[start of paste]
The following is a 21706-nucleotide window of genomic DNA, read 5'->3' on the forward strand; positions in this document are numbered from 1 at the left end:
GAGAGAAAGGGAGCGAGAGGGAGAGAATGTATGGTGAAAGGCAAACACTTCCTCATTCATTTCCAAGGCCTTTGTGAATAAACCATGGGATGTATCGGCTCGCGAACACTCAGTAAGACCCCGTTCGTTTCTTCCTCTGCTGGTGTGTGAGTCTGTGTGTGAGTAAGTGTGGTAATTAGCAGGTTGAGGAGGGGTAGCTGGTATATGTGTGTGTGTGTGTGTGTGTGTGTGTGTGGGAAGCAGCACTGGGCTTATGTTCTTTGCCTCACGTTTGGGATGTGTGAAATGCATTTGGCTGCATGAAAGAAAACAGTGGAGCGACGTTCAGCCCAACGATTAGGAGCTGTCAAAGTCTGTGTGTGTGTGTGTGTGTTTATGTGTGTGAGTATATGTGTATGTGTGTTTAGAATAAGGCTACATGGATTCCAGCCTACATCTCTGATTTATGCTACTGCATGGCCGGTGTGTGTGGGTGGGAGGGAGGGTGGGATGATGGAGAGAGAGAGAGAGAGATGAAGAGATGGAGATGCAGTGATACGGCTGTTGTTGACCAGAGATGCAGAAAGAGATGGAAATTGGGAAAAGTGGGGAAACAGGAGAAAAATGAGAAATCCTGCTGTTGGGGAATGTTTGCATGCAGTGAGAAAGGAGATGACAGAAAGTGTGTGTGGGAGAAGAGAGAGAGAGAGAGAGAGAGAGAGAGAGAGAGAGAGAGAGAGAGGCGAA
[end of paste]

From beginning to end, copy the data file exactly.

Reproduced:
The following is a 21706-nucleotide window of genomic DNA, read 5'->3' on the forward strand; positions in this document are numbered from 1 at the left end:
GAGAGAAAGGGAGCGAGAGGGAGAGAATGTATGGTGAAAGGCAAACACTTCCTCATTCATTTCCAAGGCCTTTGTGAATAAACCATGGGATGTATCGGCTCGCGAACACTCAGTAAGACCCCGTTCGTTTCTTCCTCTGCTGGTGTGTGAGTCTGTGTGTGAGTAAGTGTGGTAATTAGCAGGTTGAGGAGGGGTAGCTGGTATATGTGTGTGTGTGTGTGTGTGTGTGTGTGTGGGAAGCAGCACTGGGCTTATGTTCTTTGCCTCACGTTTGGGATGTGTGAAATGCATTTGGCTGCATGAAAGAAAACAGTGGAGCGACGTTCAGCCCAACGATTAGGAGCTGTCAAAGTCTGTGTGTGTGTGTGTGTGTTTATGTGTGTGAGTATATGTGTATGTGTGTTTAGAATAAGGCTACATGGATTCCAGCCTACATCTCTGATTTATGCTACTGCATGGCCGGTGTGTGTGGGTGGGAGGGAGGGTGGGATGATGGAGAGAGAGAGAGAGAGATGAAGAGATGGAGATGCAGTGATACGGCTGTTGTTGACCAGAGATGCAGAAAGAGATGGAAATTGGGAAAAGTGGGGAAACAGGAGAAAAATGAGAAATCCTGCTGTTGGGGAATGTTTGCATGCAGTGAGAAAGGAGATGACAGAAAGTGTGTGTGGGAGAAGAGAGAGAGAGAGAGAGAGAGAGAGAGAGAGAGAGAGAGAGAGAGGCGAA